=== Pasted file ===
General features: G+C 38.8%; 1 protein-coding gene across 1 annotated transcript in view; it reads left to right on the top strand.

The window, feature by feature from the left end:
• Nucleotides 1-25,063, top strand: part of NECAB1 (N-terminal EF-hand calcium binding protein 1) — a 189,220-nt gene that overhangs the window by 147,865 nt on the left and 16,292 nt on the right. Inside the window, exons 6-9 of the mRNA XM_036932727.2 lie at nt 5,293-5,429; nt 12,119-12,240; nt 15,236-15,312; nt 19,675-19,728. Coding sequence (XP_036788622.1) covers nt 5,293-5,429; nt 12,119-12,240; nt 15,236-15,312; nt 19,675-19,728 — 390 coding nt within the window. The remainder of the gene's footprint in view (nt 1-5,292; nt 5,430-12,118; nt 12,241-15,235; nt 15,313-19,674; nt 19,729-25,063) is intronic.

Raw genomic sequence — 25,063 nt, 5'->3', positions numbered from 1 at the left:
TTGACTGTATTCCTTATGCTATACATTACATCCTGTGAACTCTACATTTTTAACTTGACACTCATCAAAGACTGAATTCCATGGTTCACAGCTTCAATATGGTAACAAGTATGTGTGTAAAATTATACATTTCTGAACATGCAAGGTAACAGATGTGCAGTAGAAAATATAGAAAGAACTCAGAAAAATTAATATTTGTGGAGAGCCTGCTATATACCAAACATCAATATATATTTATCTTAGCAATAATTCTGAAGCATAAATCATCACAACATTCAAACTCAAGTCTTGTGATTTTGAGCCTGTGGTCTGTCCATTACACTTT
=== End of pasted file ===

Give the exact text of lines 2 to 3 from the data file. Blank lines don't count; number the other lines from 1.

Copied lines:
The window, feature by feature from the left end:
• Nucleotides 1-25,063, top strand: part of NECAB1 (N-terminal EF-hand calcium binding protein 1) — a 189,220-nt gene that overhangs the window by 147,865 nt on the left and 16,292 nt on the right. Inside the window, exons 6-9 of the mRNA XM_036932727.2 lie at nt 5,293-5,429; nt 12,119-12,240; nt 15,236-15,312; nt 19,675-19,728. Coding sequence (XP_036788622.1) covers nt 5,293-5,429; nt 12,119-12,240; nt 15,236-15,312; nt 19,675-19,728 — 390 coding nt within the window. The remainder of the gene's footprint in view (nt 1-5,292; nt 5,430-12,118; nt 12,241-15,235; nt 15,313-19,674; nt 19,729-25,063) is intronic.